This post is part of a series sponsored by AgentSync.
The Health Insurance Portability and Accountability Act of 1996 (HIPAA) may be one of the most popular health insurance laws, not only by insurance professionals, but in the daily lives of most Americans. Learn more about what they are, what they do (and don’t), and how they affect the insurance industry.
Please read our notice of privacy practices
fast! Name the health care law that everyone knows, but no one really knows. If you are considering HIPAA, congratulations, you won! For private citizens, HIPAA references appear at every doctor’s office visit and, more recently, if the company has dared to ask for proof of COVID-19 vaccine status for entry or service. More on that later, but spoiler alert: A company that requires proof of vaccination to enter or provide services does not violate HIPAA.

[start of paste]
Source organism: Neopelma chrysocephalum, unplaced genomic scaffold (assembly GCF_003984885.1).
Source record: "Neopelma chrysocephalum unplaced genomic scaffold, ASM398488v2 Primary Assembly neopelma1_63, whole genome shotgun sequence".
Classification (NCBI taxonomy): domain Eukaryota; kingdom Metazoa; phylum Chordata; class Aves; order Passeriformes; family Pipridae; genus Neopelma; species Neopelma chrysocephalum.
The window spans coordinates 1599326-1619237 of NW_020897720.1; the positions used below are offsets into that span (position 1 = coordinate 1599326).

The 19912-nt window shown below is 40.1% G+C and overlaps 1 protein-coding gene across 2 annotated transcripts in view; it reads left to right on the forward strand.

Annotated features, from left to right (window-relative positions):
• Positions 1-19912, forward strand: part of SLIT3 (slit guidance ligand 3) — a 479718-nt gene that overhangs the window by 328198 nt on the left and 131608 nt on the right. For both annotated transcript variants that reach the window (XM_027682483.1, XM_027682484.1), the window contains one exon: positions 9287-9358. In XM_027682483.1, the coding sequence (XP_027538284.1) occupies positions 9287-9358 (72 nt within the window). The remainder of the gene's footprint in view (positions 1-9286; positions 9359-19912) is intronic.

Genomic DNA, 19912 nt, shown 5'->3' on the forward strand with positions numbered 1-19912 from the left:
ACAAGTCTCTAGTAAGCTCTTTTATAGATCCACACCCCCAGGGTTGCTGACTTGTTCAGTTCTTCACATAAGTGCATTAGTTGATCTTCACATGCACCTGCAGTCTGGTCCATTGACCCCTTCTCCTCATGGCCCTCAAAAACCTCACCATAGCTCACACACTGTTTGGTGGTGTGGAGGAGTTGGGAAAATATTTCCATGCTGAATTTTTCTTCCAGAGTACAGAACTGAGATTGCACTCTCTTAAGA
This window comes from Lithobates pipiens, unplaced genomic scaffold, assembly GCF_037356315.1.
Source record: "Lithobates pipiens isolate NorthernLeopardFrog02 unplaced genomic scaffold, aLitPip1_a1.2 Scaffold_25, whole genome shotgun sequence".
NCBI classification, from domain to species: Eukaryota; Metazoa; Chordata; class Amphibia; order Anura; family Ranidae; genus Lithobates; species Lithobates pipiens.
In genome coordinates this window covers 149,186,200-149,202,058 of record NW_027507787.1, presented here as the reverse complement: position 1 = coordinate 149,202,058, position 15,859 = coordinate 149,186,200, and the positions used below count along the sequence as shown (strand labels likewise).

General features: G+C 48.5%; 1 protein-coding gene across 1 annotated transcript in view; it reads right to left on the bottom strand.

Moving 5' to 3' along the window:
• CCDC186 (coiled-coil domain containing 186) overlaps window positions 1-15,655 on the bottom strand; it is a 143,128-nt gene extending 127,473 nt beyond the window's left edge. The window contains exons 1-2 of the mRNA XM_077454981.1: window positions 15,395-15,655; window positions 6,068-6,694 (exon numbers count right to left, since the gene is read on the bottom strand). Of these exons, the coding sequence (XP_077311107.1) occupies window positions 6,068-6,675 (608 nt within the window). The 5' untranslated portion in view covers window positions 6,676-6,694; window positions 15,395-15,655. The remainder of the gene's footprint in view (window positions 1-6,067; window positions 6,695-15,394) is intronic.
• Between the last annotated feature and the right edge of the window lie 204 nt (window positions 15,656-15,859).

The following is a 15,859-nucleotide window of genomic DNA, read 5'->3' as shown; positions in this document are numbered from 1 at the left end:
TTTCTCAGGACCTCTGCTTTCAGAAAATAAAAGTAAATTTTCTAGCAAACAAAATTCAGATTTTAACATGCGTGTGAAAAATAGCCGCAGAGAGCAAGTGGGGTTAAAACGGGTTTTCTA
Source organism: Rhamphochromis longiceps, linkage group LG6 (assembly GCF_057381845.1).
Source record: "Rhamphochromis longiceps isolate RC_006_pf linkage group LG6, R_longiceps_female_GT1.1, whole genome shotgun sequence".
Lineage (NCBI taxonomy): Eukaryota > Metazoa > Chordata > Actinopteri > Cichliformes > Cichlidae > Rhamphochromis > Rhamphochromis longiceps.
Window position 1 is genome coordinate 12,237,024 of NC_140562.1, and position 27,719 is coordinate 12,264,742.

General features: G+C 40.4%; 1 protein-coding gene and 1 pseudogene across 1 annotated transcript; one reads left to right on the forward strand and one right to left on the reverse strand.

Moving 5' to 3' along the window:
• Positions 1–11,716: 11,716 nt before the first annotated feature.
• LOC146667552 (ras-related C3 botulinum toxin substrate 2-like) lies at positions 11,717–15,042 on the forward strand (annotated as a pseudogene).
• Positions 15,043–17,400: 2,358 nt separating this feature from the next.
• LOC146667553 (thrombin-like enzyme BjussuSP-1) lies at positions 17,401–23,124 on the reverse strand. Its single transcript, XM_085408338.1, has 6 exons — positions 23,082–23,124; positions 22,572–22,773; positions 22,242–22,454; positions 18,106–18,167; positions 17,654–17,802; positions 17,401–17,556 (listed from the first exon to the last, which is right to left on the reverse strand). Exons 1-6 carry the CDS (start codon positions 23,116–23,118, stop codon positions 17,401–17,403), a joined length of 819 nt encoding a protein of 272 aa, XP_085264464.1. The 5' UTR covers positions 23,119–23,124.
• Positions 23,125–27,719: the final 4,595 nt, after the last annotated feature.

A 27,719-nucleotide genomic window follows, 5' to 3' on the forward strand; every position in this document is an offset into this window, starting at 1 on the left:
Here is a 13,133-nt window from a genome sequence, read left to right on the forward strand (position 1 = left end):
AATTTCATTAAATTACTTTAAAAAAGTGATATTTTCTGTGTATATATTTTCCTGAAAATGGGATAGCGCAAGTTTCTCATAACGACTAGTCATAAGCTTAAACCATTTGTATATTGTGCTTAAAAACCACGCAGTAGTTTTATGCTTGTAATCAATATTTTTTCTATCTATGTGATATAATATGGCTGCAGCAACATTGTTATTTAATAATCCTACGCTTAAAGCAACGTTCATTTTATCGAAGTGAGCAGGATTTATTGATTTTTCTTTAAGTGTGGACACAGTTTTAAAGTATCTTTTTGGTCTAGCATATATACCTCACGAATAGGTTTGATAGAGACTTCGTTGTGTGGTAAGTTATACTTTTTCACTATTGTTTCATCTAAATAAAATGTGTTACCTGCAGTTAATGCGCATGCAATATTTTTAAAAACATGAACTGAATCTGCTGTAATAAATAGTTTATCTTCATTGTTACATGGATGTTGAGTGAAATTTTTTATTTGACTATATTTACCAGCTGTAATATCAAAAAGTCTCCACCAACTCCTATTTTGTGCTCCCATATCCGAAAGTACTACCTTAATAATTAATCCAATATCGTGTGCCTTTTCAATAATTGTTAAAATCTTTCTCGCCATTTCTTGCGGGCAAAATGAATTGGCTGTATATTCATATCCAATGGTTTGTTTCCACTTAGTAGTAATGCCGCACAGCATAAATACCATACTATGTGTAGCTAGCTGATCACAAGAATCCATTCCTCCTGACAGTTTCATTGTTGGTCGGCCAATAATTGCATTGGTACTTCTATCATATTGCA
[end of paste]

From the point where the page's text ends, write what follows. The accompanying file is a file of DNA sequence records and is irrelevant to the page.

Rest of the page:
You’d be hard pressed to find an American adult who hasn’t heard of HIPAA, or who doesn’t know it has anything to do with medical privacy. But the collective knowledge of the 500-page Medicare Act ends there. And for most people, that’s okay. But if you’re in the insurance business, you may be one of the few who really needs to understand HIPAA more than just a superficial one. Then again, HIPAA is so specific to health insurance and health information that it doesn’t apply universally across the insurance world either.
What is HIPAA?
Literally, it is the Health Insurance Portability and Accountability Act of 1996. This law, signed by President Clinton in 1996, was the first law to address the privacy of health and healthcare information. Although electronic medical records rarely existed in 1996, HIPAA was forward thinking It included references to digitization in medical and health insurance that would not have come for years.